University Professor Uses ‘N-Word’ in Class to Make a Point. Now’s She’s Under …

23 Nov 2015 | Author: | No comments yet »

Kansas professor on leave after using racial slur in class.

In this Friday, Nov. 20, 2015, photo, Andrea Quenette, an assistant professor of communication studies at the University of Kansas, poses for a photo at her home in Lawrence, Kan. (Mike Yoder/The Lawrence Journal-World via AP) The university told Andrea Quenette, 33, an assistant professor of communication studies, that five people had filed discrimination complaints against her, she told the Lawrence Journal-World. A white professor who used the n-word during a lecture about racism on college campuses was placed on paid leave after her students filed a complaint against her. Quenette said she requested a leave of absence and the university said she will have to remain off campus during the administrative leave until the investigation is complete.

On the morning of November 12, 2015, a question was posed … in … class. “In light of last night’s university-wide town hall meeting about race and discrimination on campus, what is the best approach to talk about that event and these issues with our students?” We students in the class began discussing possible ways to bring these issues … when … Dr. Students began complaining about Quenette after she used the racial slur during a Nov. 12 class for graduate students who teach undergraduate classes. I didn’t direct my words at any individual or group of people,’ she said on Friday. ‘It was an open conversation about a serious issue that is affecting our campus, and it will affect our teachers.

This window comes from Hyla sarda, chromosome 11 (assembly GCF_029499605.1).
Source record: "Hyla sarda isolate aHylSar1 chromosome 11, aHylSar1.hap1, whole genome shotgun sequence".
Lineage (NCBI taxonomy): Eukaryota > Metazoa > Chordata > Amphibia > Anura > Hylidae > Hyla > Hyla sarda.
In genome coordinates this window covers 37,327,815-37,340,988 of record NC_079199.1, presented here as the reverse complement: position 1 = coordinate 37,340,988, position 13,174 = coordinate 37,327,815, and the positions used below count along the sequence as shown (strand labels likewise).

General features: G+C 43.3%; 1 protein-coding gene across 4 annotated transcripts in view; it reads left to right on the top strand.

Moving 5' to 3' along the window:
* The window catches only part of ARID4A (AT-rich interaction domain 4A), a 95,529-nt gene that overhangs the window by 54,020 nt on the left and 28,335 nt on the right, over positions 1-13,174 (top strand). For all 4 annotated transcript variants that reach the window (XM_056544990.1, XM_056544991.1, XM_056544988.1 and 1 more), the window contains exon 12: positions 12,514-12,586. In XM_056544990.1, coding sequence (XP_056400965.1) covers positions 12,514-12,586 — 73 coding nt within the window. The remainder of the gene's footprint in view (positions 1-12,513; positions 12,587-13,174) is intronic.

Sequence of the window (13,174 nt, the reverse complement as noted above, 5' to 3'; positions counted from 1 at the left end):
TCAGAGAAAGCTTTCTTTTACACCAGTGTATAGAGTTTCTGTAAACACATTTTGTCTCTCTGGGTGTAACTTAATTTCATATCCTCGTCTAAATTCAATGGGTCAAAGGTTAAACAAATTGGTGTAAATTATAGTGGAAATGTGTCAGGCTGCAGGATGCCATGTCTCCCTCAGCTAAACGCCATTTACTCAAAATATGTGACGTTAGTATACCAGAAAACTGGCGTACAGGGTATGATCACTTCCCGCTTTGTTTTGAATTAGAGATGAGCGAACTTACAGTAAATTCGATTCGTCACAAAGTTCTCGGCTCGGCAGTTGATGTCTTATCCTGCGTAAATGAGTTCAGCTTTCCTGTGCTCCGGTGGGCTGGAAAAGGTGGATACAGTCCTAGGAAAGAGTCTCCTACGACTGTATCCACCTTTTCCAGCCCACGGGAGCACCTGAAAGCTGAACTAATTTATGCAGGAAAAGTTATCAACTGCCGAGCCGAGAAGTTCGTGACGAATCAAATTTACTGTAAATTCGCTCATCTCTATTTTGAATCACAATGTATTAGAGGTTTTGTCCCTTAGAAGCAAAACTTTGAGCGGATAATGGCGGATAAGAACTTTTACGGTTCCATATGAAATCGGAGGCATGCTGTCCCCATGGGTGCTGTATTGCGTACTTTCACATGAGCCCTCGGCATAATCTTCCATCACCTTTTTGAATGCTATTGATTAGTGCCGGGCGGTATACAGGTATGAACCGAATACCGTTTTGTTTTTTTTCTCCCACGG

Then, students read statements describing how her comments made them feel. “I feel terrible, upset and sad that I had hurt their feelings and made them feel uncomfortable, because I do care about them as people,” Quenette said. Schumacher said she believes Quenette ‘actively violated policies’ during the discussion, hurt students’ feelings — including the one black student, who left ‘devastated’ — and has a previous history of being unsympathetic to students. He also said administrative leaves are often used ‘to address substantial disruptions to the learning environment or concerns about individuals’ welfare’ while investigations are underway. Quenette was “receptive to hearing any other ideas,” is there a difference between saying “I’ve never seen ‘n-word’ spray-painted on a wall,” and calling a person “n-word’, or referring to someone as such?

Jyleesa Hampton, a first-year communications graduate student, is one of the main tweeters of the #FireAndreaQuenette campaign and told the Journal-World that students rushed to her office to explain what had happened.

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